It is important that residents know not to use lifts when the fire alarm has sounded. Also, everyone should be familiar with plans to evacuate neighbours with disabilities or who are particularly vulnerable. Knowing who is responsible for helping particular fellow residents could mean the difference between someone evacuating the block safely or being trapped in their flat.

So if you’re a property manager, make sure this is at the top of your list for your next residents meeting. And if you’re a leaseholder or tenant and don’t know what the evacuation procedure is in your block – ask. Don’t take the risk.

How can letting agents add value?

The tenant fees ban means a massive loss of income for letting agents. Landlord website Goodlord estimates the loss at around £200 million in turnover each year. That’s a big blow. UK landlords are already reeling from a series of tax and regulation blows. So letting agents trying to offset their loss of income by simply charging clients more for delivering the same service won’t work. Instead agencies will have to reinvent themselves and develop new income streams.

Adding property management to the mix is an obvious one – it’s a service that agents can still charge for but it’s one that could easily backfire. So be prepared to do it well or not at all.

Ensuring you’re charging your full management fee every time is a good place to start, says Goodlord. Agents should make sure to spell out every single service they provide, from compliance to inventories, and let landlords know what they would be missing out on for a discounted fee.

Proptech expert Neil Cobbold believes providing an appealing landlord proposition that is “transparent and tech-enabled” will be key while at the same time “reminding landlords at every opportunity why the rental market continues to be a good place for investors with the right agency partners”. Added value will be crucial for success in future. What about adding rent protection insurance or void period management to the service offer. What else would clients like to see?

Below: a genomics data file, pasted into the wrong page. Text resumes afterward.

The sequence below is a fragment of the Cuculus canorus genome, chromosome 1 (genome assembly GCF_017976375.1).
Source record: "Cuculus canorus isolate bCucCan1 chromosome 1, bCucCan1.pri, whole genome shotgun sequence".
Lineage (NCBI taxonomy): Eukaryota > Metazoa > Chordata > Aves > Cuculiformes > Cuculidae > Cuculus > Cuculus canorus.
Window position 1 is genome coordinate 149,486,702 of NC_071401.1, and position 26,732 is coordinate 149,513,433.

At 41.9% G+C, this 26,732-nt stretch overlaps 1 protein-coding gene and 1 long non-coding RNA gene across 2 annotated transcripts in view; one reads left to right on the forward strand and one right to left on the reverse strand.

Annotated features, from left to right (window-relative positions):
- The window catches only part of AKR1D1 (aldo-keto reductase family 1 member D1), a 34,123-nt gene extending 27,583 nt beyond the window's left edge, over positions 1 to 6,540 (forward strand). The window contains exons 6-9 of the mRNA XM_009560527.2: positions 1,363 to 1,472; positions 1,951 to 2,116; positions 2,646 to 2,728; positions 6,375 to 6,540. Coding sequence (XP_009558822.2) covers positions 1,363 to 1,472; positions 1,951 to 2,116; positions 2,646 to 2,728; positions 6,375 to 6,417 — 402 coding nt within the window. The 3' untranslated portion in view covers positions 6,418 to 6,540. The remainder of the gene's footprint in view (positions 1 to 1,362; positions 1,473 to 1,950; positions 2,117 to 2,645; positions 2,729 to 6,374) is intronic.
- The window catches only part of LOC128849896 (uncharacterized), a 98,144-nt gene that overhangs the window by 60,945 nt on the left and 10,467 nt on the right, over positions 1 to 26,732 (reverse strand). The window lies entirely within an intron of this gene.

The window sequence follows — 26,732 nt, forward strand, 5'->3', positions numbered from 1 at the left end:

Ask tenants too. How much agents can make from insurance or utility and media switching services is determined by tenant take-up, so understanding and managing expectations is crucial. That way agents can actively improve tenants moving experiences, develop brand loyalty and maybe even generate recommendations.

Property consultant Abi Hookway also puts a positive spin on the fees ban, telling the press this week in the wake of scare stories about landlords leaving the sector in droves, that there may even be an upside if landlords exit the private rental sector in larger volumes. They may create an over-supply of buy to let units on sale – thus making them cheaper for future investors, she says. Abi also suggests that offering longer term management options with a guaranteed rental income could be a winner. She believes many landlords would jump at the chance to avoid the hassle of having to find new tenants, manage rent arrears and deal with disruptive tenants for several years at a time. All part of the job for a professional letting agent.

Tenant fees ban – the unintended consequences

The Tenant Fees Act came into effect in England on Saturday and there are already big question marks hanging over the new legislation. Both the government and the lettings industry want to make renting fair for tenants but agents are not convinced the new Act will work in the way that was intended.

Glynis Frew, the CEO of major letting agent Hunters, said this week that good intentions could easily result in unintended consequences. We agree that a small number of rogue agents and landlords have charged what she describes as “mind-boggling” fees, but this isn’t representative of the industry as a whole. Instead of opting to cap fees, they have been scrapped altogether. The likely results are rent increases, landlords leaving the sector in even greater numbers than they are already and letting agents shutting up shop – which as well as reducing consumer choice, also has a negative impact on our beleaguered high streets.